By Dean Koontz
Dean Koontz’s first ever nonfiction booklet, the deeply relocating tale of his lifestyles together with his strong puppy Trixie
Dean Koontz is understood for exploring the darkish facet of human nature in his fiction. yet his softer, playful part comes out while he talks approximately his liked puppy, Trixie, a golden retriever.
Trixie had a distinct position in Dean's center. And now, during this, his first non-fiction booklet, Dean opens his center to his readers to offer us thoughts of Trixie, of the fantastic puppy who replaced him and adjusted his lifestyles.
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Additional resources for A Big Little Life: A Memoir of a Joyful Dog Named Trixie
I thought I would ask around. I was walkin’ down the midway on my way to become a working man, when the butcher—that’s the name for concessioners, you know—yells out at me, ‘Hey, kid, where ya goin’? ’ He took me by the arm and walked me toward the midway. ’” Nearly thirty-five years later Buck was still on that circus, though he 58 / Under the Big Top had long since moved to clowning after the sideshow folded its tent. ” Even though diabetes and a bum back made him less than agile, Buck still played an important role among the nine men who comprised Clown Alley.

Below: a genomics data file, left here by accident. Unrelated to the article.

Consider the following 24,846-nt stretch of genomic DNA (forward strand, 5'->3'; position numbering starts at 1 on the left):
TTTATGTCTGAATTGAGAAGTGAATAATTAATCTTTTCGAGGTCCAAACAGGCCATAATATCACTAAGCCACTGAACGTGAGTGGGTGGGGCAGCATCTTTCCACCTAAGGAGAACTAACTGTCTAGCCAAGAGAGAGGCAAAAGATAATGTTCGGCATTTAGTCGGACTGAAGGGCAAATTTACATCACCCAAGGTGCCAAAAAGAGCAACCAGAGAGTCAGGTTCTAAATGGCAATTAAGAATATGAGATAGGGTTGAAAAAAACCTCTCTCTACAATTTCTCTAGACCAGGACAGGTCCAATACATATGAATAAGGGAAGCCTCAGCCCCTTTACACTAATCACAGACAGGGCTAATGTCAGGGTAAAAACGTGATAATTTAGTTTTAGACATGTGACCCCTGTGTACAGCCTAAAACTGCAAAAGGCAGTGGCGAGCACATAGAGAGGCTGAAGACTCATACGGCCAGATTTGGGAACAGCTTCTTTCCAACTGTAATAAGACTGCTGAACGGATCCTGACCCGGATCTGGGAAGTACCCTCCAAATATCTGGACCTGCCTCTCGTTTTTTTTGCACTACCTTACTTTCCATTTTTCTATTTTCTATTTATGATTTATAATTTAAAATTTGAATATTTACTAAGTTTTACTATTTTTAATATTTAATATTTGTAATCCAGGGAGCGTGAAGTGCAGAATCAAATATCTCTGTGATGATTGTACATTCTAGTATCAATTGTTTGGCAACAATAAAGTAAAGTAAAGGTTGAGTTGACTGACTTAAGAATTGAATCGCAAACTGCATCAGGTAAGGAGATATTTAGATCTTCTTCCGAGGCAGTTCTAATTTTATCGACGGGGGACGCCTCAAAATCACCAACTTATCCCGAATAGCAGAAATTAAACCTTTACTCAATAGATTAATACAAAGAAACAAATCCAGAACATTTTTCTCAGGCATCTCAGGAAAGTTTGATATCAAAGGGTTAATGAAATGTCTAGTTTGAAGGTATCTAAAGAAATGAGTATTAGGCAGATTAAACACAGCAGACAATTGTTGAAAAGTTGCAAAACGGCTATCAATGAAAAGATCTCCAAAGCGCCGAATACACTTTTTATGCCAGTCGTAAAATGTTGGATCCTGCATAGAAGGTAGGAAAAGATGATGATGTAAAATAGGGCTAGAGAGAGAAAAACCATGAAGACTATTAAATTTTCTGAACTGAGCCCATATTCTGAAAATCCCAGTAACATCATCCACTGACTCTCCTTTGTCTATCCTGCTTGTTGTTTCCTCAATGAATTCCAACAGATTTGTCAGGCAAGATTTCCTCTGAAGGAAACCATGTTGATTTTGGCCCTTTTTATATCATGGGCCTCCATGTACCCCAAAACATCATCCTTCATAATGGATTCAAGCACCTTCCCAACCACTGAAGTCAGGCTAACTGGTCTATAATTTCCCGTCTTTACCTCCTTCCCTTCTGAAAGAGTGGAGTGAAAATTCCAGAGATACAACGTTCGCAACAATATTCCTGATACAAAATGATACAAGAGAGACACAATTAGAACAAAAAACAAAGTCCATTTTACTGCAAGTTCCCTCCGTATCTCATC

That winter the show sold all nonessential equipment—scrap metal, spare parts, even palm trees—to raise enough money to “leave the barn” again. The following year the show made money and the rebirth had begun. Ironically, the Clyde Beatty-Cole Bros. Circus thrived in the 1980s and early 1990s by going against prevailing circus custom. For two hundred years circuses had made their reputations by being “modern”: they exhibited the “first evidence” of Darwin’s theory of evolution; they demonstrated the lightbulb before Edison had made it popular; they even presented motion pictures before theaters were widespread.
On my feet I wore eighteen-inch floppy red-and-white clown shoes. On my body, to accent my tall, thin frame, I wore bright red pants that reached to my chest, a short white tailcoat that stopped at my waist, and an oversized shimmering gold lamé bow tie. And on my face, underneath a white skullcap and pointy hat, I wore a milky coat of white greasepaint, highlighted by arching black eyebrows on my forehead and bass clefs on my cheeks, a red bubble-gum smile around my lips, and in the middle of this cartoon face, a crisp red nose.
A Big Little Life: A Memoir of a Joyful Dog Named Trixie by Dean Koontz